Innovation That Matters

Next-generation trends 2022: Regeneration and biodiversity

Next Generation Trends

From beautiful biowaste to ‘plasticpreneurs’, the next 12 months will see a planet-first approach become a strategic imperative rather than an operational choice

The first part of our end-of-year series focuses on the trends and innovations around regeneration and biodiversity.

As the potentially devastating impact of climate change becomes ever more apparent, can you afford not to align your business with the environment? In 2022, aiming for sustainability will no longer be enough – the focus will shift to a regenerative model that restores, renews, and rejuvenates the natural world.

Regeneration is about more than pledging to do no harm – it’s about leaving the world in a more positive state as a result. This requires active steps to complement natural ecosystems at every part of the business process.

Protecting biodiversity is a key part of regeneration. Not just an environmental issue, “it’s also what provides us with so many of our basic needs,” says Professor Andy Purvis, research leader at the Natural History Museum in London. “It’s the foundation of our society. We’ve seen recently how disruptive it can be when supply chains break down. Nature is at the base of our supply chains.”

The business case for caring is clear: recent studies show that biodiversity creates huge economic value. Air and water filtration, carbon storage and food sources – all things that require rich biodiversity – are worth more than $150 trillion annually, which is about twice the world’s GDP.

Qu Dongyu, the Director-General of the Food and Agriculture Organisation of the United Nations recently highlighted the need for digital innovation to help solve the water scarcity problems (that are themselves the result of biodiversity loss and climate change) affecting the lives of more than a billion people worldwide. “We need to invest in the long-term research and development to create the innovation and technologies required for producing more with less emissions and within our environmental boundaries,” he said.

Below, we explore some of the key trends that will emerge around regeneration and biodiversity, plus some innovations to inspire next-level thinking.

Trend #1: Plasticpreneurs

One thousand years. That’s how long it takes a single use plastic bag to break down in landfill. With 500 billion bags used worldwide each year, plastic pollution is undeniably one of the biggest threats to the environment today.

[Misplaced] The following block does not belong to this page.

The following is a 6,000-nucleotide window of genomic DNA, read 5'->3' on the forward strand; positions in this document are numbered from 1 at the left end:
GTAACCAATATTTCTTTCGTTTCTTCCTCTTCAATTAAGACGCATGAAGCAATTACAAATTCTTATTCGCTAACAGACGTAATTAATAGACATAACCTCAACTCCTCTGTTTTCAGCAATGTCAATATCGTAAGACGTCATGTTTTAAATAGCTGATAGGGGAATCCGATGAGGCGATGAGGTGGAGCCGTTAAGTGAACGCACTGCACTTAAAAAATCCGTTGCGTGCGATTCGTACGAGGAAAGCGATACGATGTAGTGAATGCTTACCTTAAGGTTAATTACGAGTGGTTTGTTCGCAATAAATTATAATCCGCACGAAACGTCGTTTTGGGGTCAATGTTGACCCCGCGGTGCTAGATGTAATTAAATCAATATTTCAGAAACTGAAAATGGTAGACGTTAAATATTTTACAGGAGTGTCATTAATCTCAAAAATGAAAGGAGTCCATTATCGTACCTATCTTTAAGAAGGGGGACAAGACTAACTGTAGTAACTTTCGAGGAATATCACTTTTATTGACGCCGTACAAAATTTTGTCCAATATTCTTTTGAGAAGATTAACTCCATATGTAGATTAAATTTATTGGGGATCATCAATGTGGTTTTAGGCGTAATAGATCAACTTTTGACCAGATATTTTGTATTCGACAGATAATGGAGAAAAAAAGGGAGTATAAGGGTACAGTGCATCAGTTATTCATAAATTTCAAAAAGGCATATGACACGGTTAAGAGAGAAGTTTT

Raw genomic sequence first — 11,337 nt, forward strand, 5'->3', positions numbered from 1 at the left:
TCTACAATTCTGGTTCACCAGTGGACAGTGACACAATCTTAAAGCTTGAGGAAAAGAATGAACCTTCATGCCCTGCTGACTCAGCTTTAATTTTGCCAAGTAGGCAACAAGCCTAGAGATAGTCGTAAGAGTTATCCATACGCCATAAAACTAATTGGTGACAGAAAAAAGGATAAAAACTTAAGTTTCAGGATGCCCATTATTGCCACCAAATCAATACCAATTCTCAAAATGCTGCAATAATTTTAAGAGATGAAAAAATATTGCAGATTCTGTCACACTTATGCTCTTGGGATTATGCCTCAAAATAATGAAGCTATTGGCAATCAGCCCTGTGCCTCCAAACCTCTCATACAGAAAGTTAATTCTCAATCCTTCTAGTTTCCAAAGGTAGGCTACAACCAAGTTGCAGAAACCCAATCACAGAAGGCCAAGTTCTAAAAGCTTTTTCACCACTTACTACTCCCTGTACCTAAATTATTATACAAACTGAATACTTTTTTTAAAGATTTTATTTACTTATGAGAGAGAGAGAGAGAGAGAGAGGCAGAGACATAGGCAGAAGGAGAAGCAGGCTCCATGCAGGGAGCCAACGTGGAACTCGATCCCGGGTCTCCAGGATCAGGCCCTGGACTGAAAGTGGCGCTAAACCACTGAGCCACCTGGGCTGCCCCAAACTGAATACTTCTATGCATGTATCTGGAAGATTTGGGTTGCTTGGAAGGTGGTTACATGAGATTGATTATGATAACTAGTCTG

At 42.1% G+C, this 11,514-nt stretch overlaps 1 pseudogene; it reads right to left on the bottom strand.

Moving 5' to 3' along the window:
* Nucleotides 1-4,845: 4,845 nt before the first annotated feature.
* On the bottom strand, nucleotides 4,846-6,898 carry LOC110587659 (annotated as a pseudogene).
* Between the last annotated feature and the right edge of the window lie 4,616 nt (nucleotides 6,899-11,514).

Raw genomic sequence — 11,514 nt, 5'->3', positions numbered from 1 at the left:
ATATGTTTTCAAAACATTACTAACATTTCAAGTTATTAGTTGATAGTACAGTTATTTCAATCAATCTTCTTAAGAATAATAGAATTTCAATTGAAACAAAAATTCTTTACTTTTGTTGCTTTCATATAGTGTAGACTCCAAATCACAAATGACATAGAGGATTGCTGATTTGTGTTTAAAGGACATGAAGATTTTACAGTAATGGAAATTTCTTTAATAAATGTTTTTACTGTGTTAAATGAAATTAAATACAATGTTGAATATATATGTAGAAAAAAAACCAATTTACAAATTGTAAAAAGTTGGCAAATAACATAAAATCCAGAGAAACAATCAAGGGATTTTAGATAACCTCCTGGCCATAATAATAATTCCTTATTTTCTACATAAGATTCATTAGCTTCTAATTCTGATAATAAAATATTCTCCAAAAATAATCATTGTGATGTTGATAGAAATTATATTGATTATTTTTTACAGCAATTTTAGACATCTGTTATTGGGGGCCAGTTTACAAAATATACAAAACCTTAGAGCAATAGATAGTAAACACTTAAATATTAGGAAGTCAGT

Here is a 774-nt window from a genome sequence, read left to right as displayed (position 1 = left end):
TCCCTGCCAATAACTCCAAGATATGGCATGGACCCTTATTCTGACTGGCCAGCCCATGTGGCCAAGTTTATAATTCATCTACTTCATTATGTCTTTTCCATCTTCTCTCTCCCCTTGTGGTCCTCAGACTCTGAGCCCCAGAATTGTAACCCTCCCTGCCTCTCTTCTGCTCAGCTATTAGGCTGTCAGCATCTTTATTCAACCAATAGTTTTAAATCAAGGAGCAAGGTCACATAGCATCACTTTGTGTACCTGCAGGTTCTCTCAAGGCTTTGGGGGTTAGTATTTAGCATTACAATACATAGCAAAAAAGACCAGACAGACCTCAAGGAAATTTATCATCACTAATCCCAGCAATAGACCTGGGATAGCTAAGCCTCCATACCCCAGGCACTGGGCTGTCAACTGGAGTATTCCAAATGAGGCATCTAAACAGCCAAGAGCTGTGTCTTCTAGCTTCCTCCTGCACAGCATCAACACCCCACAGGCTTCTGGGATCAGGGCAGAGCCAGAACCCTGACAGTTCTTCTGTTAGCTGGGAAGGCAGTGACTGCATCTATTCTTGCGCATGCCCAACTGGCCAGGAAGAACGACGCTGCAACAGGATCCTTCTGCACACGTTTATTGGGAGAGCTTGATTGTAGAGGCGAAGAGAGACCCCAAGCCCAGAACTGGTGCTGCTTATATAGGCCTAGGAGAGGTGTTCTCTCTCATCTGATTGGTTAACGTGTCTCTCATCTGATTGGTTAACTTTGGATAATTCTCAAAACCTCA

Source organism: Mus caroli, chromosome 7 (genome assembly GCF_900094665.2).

The problem is becoming most visible in developing Asian and African countries, where waste management solutions are underdeveloped or non-existent. Our oceans, where 10 million tonnes of plastic is dumped each year, are the biggest victims.

According to the Ellen MacArthur Foundation, there will be more plastic than fish in the sea by 2050, unless something changes. Tomorrow’s innovators are already on the case, finding creative ways to repurpose discarded plastic into new products.

The innovations:

A Danish textile company has created ‘eco wool’, using recycled polyester yarn sourced from single-use plastic bottles. The Dolly Recycled line by Texstyle offers the same appearance and softness as conventional wool, but is composed of 100 per cent recycled polyester. For every 100 metres of Dolly fabric produced, 3,000 large PET bottles (approximately 1.5 litres each) are removed from the local waste stream. This equates to 69 kilogrammes of upcycled plastic waste.

In the USA, Microsoft’s wireless Ocean Plastic Mouse contains 20 per cent recycled plastic and comes in 100 per cent recycled packaging. The case of the device is made from plastic removed from waterways. After processing and cleaning, the waste is turned into plastic pellets for use in the final product. The mouse is a collaboration with Saudi Basic Industries Corporation (SABIC). 

Also in the USA, a company is packaging its cruelty-free deodorants in containers made from recycled ocean plastic. PiperWai containers are made by a non-profit that pays fishing boats to collect ocean waste instead of fish. The plastic is then cleaned and processed into new packaging, and the company also relies on solar energy for its operations.

Trend #2: Beautiful biowaste

From grass clippings to potato peels, biowaste comes from gardens, parks, households, restaurants, caterers, retail premises, and food processing plants – and it’s a huge problem for the environment. Why? When biowaste breaks down it releases methane – a greenhouse gas 20 times more powerful than carbon dioxide. Its breakdown also leads to pollution, with local water and soil at risk of becoming contaminated. And it’s a waste in more ways than one. When harnessed, biowaste can be a valuable resource. Innovators are already ahead of the game for 2022, creating solutions that could help businesses move from a traditional waste management system to something more eco-innovative and circular.

The innovations:

In Cote d’Ivoire, a biowaste processor turns leftovers into compost and cooking gas, enabling farmers to save time and money by producing their own supplies. Called KubeKo, the system comes in two versions. One creates compost and the other can produce cooking gas. Daily aeration is powered by either renewable energy or electricity from the grid. Every five kilogrammes of waste results in two hours of cooking gas and 50 litres of liquid compost.  

In Australia, a new green initiative is seeing tonnes of food scraps converted to green energy. The City of Cockburn in Perth, Australia, is using an anaerobic digester to turn the city’s food waste into green energy. The digester, located at a nearby fertiliser plant, is fed food scraps collected from restaurants and supermarkets. It is currently producing enough methane to power around 3,000 homes. The city estimates that it has so far recycled 43 tonnes of food waste and saved 81,000 kilogrammes of carbon dioxide that would have otherwise entered the atmosphere if the food had been left to rot in landfill.

A German designer has created a one-piece sustainable shoe made from mushrooms and dog hair. While traditional trainers are made from as many as 12 different components, Emilie Burfeind’s sneature (“sneaker” + “future”) is designed as a seamless sock. Dog hair is spun into a high-quality yarn, called Chiengora, to make the upper part, while for the sole, fungi mycelium is mixed with a cellulose-based material and grown in a mould. The entire shoe is biodegradable, but the mycelium composite can also be shredded and reused, while the fibres of the knitted upper can be separated and spun into new yarn.